Here's what else isn't unusual, at least for those of us whose brother is about as close in age as the Harbaugh sons are to each other. There comes a time when the little brat is a match for his older tormentor, when the fight becomes less one-sided than it once was.
There may even come a time, as it did for this tormenting big brother, when the younger one ceases to be the "little" brother, when his force is greater than yours, when the order of the universe as you both know it threatens to get way out of whack.
The younger brother is faced with a choice: Kick his ass and screw with the universe. Or back off.
"I think there's a sense of order to it," my younger brother Tim was saying over the phone Thursday. "Getting beat up by your big brother is kind of expected. Beating up your big brother, you kind of get your mind around how humiliating that is. You're sort of embarrassing your whole family."
This is why I think the Baltimore Ravens are a lock to win Sunday's Super Bowl. Jim Harbaugh turned out to be a better athlete than his big brother John, and as impressive as both coaches' résumés are, Jim's track to this Super Bowl has been warp speed compared to his brother's.
But he is still the little brother when it comes to John, the student with the 3.5 GPA who was diverted from law school and perhaps a career in politics by a love of the game and perhaps a desire to spend more time with a father who, by his own admission this week, was gone from dusk to dawn for much of John's youth.
Including his decadelong stint as an Eagles assistant, John put in his time in learning his craft. He has reached the playoffs in his first five seasons, a feat matched by few coaches.
"I think he's the best in the league at what he does," Jim said this week.
Including you, he was asked?
"I'm half the coach he is," Jim Harbaugh answered. "I don't think there's a coach in the game today that has the full grasp of offense, defense and special teams like my brother does."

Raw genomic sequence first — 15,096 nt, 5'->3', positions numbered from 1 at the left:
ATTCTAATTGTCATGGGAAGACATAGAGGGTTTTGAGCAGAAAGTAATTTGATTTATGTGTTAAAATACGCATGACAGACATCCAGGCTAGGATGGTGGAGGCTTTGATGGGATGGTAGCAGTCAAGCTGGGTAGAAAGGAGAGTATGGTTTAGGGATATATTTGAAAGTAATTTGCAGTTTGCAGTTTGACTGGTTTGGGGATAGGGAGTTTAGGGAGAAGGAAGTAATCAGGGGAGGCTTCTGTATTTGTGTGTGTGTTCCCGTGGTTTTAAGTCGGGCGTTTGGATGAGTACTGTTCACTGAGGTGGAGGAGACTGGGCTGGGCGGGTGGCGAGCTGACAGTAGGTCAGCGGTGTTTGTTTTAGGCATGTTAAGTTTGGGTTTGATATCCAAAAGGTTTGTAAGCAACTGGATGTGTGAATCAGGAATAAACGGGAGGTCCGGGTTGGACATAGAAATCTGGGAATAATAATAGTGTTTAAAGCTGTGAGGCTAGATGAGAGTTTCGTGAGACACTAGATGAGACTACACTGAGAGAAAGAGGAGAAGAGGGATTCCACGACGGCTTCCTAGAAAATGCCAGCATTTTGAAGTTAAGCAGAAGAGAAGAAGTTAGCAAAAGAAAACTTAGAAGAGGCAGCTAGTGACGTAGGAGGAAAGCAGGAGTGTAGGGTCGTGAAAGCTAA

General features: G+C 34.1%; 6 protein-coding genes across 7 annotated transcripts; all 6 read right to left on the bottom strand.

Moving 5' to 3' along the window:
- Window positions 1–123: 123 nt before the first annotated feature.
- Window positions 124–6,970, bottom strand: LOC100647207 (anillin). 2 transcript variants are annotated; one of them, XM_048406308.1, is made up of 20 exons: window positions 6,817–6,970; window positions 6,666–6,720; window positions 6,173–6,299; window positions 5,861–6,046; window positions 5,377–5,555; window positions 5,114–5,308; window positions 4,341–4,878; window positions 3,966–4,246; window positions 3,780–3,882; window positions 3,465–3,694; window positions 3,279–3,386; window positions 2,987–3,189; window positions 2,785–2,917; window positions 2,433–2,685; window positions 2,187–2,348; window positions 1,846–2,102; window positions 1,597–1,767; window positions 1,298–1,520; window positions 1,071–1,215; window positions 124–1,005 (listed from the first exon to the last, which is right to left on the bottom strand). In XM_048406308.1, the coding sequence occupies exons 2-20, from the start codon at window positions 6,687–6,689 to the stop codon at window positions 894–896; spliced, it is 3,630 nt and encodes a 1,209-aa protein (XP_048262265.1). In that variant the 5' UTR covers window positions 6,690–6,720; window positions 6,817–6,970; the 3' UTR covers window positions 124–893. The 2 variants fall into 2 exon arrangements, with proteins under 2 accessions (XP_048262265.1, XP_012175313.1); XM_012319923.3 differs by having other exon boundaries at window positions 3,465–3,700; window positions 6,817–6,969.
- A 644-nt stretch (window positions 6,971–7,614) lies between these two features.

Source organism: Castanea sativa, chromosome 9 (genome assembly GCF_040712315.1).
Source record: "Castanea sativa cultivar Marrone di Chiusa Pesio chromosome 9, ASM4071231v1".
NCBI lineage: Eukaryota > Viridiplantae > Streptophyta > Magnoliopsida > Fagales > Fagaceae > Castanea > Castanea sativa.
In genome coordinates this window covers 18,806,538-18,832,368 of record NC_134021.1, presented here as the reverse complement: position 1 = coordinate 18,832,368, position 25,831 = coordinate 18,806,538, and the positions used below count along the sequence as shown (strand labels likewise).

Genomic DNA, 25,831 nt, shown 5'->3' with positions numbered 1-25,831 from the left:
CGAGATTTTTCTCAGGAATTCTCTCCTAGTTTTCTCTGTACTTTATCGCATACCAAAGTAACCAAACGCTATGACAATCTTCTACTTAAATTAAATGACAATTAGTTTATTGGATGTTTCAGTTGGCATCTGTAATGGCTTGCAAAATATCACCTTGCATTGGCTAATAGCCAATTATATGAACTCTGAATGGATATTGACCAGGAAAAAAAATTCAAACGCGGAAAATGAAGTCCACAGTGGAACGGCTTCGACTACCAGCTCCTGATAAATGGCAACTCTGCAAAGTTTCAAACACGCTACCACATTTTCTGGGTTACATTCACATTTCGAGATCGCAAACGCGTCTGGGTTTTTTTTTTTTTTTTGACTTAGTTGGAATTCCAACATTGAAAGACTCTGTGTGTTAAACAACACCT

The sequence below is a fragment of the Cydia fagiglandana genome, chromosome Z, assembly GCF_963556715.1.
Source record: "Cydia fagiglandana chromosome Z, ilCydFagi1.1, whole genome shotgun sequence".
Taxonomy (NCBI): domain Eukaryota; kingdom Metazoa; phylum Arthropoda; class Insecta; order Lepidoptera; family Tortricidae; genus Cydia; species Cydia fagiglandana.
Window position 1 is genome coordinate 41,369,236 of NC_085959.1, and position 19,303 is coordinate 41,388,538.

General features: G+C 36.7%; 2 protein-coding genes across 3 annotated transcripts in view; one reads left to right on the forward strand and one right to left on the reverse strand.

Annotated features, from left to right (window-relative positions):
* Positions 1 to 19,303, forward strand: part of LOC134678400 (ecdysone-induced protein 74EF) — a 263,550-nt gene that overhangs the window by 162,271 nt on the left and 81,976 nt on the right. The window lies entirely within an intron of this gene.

Are these pretend platitudes? When little brother lost to big brother on Thanksgiving in 2011, Jim said afterward, "There's a saying that says, 'As iron sharpens iron, so does one man sharpen another.' And I have to say my brother John is the sharpest iron I've ever encountered in my life."
This is not to suggest Jim believes Sunday is predetermined any more than any of us believe it is. Or that any of us do. In fact this is probably the first of the 47 Super Bowls in which rooting interest is determined by birth order.
Little brothers in red and gold. Big brothers in purple and black.
"This guy I know told me a story about beating the crap out of his older brother," said my brother. "And it was kind of nasty. But it wasn't something he was happy about. He was 15 at the time. The guy is 50 now. Still bothers him I think."
Luckily, that's one thing the Donnellon boys didn't need not worry about.
"What's unique to us is we didn't land a lot," brother Tim said. "We'd have some nasty-assed fights. But there weren't any visible signs of it afterwards."
John and Jim Harbaugh's parents would love that of course, no visible signs. Jackie Harbaugh even joked about how wonderful it would be if they could change the rules for Sunday's game allowing it to end as a tie. She was "comatose" watching the brothers coach against each other two Thanksgivings ago, her husband recalled this week. And no matter how it ends, there will be no escaping how they will feel when it ends on Sunday.
"We went down an elevator and opened the door to the Ravens locker room - I mean, the excitement of victory," Jack Harbaugh said. "We've all experienced that excitement of victory - guys jumping up and down, the smile on John's face . . . Then you realize that you're not needed here. They had so much going on for them.
"You walk across the hall, and you went into the 49ers locker room and . . . that look in their eyes, that look of not being successful and coming up short. We opened up a couple doors and finally saw Jim all by himself in this room, just a table and a chair. He was still in his coaching outfit. His head down in his hands. And you looked into his eyes and you realized that this is where you're needed as a parent.
"Every single parent can identify with that. That thrill of victory and the agony of defeat. On Sunday night, we're going to experience both of those great emotions. Our thoughts will be with the one that comes up a little short."
On Twitter: @samdonnellon